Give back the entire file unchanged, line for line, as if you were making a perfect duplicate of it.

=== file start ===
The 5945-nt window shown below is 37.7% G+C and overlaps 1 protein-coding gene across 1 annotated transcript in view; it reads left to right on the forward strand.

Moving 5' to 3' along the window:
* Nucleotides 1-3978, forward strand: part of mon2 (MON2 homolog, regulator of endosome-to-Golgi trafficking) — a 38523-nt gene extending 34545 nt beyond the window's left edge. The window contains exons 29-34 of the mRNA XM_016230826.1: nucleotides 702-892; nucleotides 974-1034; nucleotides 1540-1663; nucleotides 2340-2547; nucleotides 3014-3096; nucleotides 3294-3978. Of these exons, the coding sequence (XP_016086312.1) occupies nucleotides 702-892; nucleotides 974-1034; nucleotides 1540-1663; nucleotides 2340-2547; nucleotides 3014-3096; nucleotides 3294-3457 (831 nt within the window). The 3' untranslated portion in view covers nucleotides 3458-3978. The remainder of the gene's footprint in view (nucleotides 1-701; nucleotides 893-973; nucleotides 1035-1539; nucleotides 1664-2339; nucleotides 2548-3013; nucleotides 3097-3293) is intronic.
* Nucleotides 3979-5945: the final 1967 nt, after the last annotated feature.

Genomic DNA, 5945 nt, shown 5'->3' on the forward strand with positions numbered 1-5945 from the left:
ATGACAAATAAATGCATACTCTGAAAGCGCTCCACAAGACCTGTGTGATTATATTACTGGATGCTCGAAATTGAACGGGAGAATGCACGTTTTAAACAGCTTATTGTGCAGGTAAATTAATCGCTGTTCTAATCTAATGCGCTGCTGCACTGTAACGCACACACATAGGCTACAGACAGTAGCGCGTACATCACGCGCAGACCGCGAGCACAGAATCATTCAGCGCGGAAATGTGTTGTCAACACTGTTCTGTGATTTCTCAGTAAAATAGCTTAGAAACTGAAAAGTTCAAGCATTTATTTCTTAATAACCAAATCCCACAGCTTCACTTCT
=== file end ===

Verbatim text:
The 5945-nt window shown below is 37.7% G+C and overlaps 1 protein-coding gene across 1 annotated transcript in view; it reads left to right on the forward strand.

Moving 5' to 3' along the window:
* Nucleotides 1-3978, forward strand: part of mon2 (MON2 homolog, regulator of endosome-to-Golgi trafficking) — a 38523-nt gene extending 34545 nt beyond the window's left edge. The window contains exons 29-34 of the mRNA XM_016230826.1: nucleotides 702-892; nucleotides 974-1034; nucleotides 1540-1663; nucleotides 2340-2547; nucleotides 3014-3096; nucleotides 3294-3978. Of these exons, the coding sequence (XP_016086312.1) occupies nucleotides 702-892; nucleotides 974-1034; nucleotides 1540-1663; nucleotides 2340-2547; nucleotides 3014-3096; nucleotides 3294-3457 (831 nt within the window). The 3' untranslated portion in view covers nucleotides 3458-3978. The remainder of the gene's footprint in view (nucleotides 1-701; nucleotides 893-973; nucleotides 1035-1539; nucleotides 1664-2339; nucleotides 2548-3013; nucleotides 3097-3293) is intronic.
* Nucleotides 3979-5945: the final 1967 nt, after the last annotated feature.

Genomic DNA, 5945 nt, shown 5'->3' on the forward strand with positions numbered 1-5945 from the left:
ATGACAAATAAATGCATACTCTGAAAGCGCTCCACAAGACCTGTGTGATTATATTACTGGATGCTCGAAATTGAACGGGAGAATGCACGTTTTAAACAGCTTATTGTGCAGGTAAATTAATCGCTGTTCTAATCTAATGCGCTGCTGCACTGTAACGCACACACATAGGCTACAGACAGTAGCGCGTACATCACGCGCAGACCGCGAGCACAGAATCATTCAGCGCGGAAATGTGTTGTCAACACTGTTCTGTGATTTCTCAGTAAAATAGCTTAGAAACTGAAAAGTTCAAGCATTTATTTCTTAATAACCAAATCCCACAGCTTCACTTCT